Women's Health

4-D Ultrasound Offers Clearest-Yet Picture of Your Baby

When you’re expecting, you want to know as much as possible about the little person growing inside you, especially what he or she will look like.

Four-dimensional (4-D) ultrasounds, which provide a 3-dimensional image of your baby, in real time, allow you to do just that – right down to your baby’s facial expression. “You’re actually able to see the shape of the face, the hands, the arms – you can actually see the structures,” Alan Altman MD, an obstetrician and gynecologist at TriHealth Associates in Ob-Gyn, explains. 

4-D Ultrasound: How Does it Work?

A 4-D ultrasound is similar to a standard ultrasound, in the nature of how it’s performed, and takes about 30 to 40 minutes. While a standard ultrasound is done at 20 weeks, a 4D ultrasound is typically performed between weeks 28 and 32 of pregnancy, in order to get the clearest picture possible.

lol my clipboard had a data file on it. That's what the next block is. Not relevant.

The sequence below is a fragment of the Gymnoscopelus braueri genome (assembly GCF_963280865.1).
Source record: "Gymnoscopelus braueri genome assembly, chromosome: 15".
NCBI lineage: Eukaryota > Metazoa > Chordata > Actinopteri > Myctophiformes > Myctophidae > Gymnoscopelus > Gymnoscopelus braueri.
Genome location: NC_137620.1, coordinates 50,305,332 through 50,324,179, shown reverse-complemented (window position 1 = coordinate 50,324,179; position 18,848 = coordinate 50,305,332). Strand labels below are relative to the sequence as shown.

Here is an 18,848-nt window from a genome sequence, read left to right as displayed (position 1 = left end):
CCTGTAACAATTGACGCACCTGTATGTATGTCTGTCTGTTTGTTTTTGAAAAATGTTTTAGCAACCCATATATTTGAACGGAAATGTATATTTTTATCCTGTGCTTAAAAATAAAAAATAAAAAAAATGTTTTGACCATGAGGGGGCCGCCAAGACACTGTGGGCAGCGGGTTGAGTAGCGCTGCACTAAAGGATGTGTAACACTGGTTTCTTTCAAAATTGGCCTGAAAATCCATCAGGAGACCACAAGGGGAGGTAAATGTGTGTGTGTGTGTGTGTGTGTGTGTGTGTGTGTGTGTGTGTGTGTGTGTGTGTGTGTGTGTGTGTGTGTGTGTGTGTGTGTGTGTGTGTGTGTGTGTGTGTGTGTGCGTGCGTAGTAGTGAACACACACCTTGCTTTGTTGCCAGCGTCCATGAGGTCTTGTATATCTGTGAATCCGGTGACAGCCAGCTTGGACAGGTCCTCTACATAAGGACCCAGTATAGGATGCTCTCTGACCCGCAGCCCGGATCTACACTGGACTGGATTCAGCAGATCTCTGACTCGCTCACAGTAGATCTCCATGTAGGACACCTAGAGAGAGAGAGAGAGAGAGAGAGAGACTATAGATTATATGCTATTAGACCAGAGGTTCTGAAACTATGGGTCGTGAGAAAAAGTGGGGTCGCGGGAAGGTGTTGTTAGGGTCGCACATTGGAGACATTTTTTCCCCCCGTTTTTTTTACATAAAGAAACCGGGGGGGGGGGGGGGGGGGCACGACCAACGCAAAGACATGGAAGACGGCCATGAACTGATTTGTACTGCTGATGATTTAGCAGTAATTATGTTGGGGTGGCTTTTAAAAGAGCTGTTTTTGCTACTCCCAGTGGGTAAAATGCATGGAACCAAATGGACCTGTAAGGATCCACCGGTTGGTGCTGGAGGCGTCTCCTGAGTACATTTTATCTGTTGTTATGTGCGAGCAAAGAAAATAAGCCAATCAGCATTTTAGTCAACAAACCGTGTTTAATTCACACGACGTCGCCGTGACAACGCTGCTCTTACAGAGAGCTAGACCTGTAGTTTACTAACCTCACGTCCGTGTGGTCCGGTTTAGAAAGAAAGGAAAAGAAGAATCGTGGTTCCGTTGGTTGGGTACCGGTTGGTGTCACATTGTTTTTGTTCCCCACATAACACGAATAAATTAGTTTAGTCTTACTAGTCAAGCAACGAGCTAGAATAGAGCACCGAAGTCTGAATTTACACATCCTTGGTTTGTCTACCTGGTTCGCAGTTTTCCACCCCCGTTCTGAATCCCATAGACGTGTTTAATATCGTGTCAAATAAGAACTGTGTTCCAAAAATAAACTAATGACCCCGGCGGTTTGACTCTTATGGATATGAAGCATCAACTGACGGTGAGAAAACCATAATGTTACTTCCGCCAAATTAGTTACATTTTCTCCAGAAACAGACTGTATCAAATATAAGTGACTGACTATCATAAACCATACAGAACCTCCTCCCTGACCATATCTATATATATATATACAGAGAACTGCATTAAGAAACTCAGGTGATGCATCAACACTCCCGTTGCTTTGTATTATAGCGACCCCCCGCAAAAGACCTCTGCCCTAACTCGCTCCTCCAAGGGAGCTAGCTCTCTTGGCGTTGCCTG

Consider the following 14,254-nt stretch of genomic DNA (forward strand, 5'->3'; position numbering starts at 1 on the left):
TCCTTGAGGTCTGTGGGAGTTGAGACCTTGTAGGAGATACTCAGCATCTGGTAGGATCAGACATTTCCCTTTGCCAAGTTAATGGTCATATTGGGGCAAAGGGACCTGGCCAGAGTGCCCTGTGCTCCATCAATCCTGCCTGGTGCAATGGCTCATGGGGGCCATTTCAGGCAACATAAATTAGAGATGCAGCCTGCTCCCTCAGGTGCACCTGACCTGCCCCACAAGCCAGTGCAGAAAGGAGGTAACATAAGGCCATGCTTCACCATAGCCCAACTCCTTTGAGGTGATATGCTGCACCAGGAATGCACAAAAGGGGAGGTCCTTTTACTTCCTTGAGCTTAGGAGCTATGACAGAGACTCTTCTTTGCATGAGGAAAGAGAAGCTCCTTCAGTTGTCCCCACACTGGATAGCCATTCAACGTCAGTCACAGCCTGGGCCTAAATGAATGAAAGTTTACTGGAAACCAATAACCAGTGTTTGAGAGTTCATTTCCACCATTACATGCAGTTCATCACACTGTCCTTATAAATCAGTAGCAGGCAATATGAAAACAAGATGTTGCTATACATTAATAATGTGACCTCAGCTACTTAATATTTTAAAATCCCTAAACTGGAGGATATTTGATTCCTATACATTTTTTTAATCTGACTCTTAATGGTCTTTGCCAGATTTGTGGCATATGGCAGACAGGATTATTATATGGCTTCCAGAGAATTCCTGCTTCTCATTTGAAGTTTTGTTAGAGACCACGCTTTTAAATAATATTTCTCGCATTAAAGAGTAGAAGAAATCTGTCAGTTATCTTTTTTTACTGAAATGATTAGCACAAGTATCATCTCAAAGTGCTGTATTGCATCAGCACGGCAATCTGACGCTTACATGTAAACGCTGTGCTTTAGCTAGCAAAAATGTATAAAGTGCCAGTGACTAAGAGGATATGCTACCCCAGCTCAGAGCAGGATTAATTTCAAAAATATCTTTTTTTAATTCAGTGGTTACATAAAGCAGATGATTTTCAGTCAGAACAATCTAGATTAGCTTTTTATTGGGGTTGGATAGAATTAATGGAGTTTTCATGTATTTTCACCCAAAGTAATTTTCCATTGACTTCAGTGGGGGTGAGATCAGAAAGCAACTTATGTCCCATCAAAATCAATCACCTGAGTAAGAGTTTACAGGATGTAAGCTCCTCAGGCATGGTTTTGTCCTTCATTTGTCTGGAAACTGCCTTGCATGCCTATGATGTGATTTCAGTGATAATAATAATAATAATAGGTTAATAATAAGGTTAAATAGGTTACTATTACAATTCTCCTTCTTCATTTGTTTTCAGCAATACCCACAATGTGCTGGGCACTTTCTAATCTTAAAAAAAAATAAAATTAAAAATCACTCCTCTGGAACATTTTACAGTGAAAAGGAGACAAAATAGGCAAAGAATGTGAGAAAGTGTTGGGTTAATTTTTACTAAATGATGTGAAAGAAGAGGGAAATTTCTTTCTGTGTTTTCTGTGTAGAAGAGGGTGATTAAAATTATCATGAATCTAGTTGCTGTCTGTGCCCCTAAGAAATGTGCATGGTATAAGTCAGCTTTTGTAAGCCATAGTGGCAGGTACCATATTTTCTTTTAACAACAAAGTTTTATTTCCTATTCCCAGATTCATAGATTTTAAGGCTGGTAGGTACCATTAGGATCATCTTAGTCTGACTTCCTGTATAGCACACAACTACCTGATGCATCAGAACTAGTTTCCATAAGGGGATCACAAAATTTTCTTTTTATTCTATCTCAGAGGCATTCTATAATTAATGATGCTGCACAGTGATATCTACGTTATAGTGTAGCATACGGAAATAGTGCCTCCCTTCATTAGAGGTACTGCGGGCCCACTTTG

During a 4-D ultrasound, it’s especially important that your baby is in a good position in order to get a clear face or hand picture. Unfortunately, there’s nothing your doctor or technician can do to coax your baby into a good position, if he or she is not cooperating. “Baby's in charge of that," Dr. Altman laughs. "We can move you around a little bit, but sometimes we even have to have you come back for another scan, if we can’t get it,” Dr. Altman adds.

4D-ultrasound-image

The picture shows up in a brown-orange color, instead of black and white, in order to show the three-dimensional effect.

The main difference between a 2-D and 4-D ultrasound is that 4-D is an elective, or “entertainment,” scan. “It’s not a medical scan,” Dr. Altman points out. “But, if we see something, certainly, we’ll address it.”

4-D Ultrasound: Are There Any Risks?

Currently, there are not any known short- or long-term risks associated with ultrasound in general, Dr. Altman says. Similarly, there are not any different risks between a 2-D and 4-D scan.

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Last Updated: February 06, 2014